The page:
“Historical truthfulness involves an effort to understand [the] chain of relationships: to trace, as far as possible, the series of mediations through which narratives and images of the past reach us, and why we respond to them as we do. In doing this we are confronted with the recognition that the stories and images we receive about the past are shaped by the ideas and interests of the people who communicate them, by the nature of the media through which they are communicated, and by our own position in the present. Such chains of relationship may create obscurity as well as clarity, incomprehension as well as understanding, indifference as well as empathy…[it] involves a kind of ongoing dialogue…” (Morris-Suzuki, 2005: 28)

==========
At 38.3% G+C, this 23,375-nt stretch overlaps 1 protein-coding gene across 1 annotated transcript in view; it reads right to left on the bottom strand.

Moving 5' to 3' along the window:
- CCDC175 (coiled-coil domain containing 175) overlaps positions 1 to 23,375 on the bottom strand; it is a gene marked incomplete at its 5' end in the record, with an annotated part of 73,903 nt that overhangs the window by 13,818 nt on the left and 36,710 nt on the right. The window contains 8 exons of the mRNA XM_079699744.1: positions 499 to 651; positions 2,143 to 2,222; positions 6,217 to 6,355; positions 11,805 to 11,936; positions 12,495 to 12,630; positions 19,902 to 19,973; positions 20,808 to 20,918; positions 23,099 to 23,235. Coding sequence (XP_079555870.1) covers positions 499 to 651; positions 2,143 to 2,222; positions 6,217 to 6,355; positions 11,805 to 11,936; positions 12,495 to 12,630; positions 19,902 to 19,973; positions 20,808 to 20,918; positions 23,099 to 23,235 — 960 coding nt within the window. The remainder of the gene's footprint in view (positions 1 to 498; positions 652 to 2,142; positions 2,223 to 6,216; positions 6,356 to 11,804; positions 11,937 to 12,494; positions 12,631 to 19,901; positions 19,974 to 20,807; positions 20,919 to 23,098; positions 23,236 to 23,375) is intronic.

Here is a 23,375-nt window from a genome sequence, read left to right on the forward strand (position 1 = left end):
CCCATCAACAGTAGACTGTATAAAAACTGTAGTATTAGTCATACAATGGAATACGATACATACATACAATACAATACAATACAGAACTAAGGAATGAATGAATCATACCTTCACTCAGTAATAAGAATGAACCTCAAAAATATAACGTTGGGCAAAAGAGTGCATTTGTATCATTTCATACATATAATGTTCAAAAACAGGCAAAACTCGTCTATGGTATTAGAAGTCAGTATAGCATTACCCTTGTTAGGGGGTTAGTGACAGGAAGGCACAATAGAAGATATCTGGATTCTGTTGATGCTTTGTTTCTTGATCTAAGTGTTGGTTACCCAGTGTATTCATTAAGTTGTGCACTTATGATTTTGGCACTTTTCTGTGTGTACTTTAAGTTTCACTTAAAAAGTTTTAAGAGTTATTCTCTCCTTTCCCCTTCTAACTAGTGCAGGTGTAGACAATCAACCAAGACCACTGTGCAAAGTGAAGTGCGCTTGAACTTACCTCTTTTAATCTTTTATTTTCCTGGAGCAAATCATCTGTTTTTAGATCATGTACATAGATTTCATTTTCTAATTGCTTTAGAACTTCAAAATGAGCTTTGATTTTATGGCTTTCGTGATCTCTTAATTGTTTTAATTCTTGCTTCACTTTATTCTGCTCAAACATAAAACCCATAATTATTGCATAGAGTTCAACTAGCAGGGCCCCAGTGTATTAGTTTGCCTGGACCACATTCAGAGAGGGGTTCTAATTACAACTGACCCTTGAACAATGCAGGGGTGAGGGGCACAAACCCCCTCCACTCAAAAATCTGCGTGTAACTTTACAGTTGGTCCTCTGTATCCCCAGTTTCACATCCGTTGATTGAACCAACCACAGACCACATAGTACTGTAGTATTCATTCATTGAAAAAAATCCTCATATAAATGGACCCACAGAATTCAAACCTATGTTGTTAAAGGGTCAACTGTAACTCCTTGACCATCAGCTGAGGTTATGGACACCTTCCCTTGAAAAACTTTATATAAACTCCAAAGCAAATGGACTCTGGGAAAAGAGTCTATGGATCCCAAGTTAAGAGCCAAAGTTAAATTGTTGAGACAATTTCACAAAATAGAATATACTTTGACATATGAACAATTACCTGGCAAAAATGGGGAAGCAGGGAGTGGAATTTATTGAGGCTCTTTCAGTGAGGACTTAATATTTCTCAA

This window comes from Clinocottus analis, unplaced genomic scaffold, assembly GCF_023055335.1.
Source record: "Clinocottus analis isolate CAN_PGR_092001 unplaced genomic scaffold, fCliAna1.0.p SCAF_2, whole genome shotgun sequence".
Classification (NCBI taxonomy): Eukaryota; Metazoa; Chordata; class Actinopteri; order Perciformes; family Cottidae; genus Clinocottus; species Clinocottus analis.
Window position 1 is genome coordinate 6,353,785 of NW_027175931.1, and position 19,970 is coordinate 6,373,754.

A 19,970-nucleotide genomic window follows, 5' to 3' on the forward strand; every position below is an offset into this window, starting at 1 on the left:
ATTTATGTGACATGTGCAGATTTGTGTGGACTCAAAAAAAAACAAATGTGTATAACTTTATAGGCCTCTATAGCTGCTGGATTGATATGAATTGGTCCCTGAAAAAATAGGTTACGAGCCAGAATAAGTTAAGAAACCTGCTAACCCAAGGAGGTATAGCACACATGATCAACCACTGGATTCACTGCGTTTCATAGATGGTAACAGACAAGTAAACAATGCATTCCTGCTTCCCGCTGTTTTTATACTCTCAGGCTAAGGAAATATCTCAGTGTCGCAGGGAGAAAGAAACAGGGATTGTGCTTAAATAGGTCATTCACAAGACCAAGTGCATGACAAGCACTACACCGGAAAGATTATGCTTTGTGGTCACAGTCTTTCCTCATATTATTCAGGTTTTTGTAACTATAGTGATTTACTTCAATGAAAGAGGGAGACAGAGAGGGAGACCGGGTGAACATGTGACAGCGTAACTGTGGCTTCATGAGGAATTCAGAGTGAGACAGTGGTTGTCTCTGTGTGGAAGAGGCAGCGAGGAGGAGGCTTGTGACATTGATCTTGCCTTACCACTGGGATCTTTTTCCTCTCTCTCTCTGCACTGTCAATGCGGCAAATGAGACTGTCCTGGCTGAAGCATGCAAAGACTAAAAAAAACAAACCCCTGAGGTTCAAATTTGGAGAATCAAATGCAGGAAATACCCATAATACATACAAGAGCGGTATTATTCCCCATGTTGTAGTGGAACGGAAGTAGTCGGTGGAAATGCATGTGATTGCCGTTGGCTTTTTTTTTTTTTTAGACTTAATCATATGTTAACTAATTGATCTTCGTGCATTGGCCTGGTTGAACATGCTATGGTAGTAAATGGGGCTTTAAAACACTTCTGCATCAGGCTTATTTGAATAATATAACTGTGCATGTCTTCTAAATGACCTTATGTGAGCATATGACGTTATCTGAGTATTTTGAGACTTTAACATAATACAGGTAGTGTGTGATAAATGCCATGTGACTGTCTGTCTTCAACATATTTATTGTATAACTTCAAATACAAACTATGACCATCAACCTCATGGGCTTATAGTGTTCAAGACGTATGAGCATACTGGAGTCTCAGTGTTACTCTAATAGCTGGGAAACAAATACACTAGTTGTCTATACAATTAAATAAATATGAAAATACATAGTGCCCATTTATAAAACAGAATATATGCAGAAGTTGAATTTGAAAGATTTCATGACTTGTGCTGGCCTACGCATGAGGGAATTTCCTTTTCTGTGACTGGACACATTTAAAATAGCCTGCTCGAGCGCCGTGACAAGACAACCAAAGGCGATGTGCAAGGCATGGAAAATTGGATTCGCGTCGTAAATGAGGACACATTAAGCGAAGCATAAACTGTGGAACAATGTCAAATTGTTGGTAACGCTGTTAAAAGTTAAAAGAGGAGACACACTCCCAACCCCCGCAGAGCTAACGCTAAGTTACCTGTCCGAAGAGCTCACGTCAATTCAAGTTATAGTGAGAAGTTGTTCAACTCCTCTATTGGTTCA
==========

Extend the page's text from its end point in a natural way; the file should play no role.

Tessa Morris Suzuki’s pocket sized (but deep) book re-places “the past” with/in the bodies who transmit “it”. In exploring how “popular” media representations (from Walter Scott to Japanese comics books and Korean war memorials) of past events continual re-create diverse relationships and text-ures between times and spaces. Her focus on multi-media, internet space, and dialogue suggests ways in which to approach the past, in the future.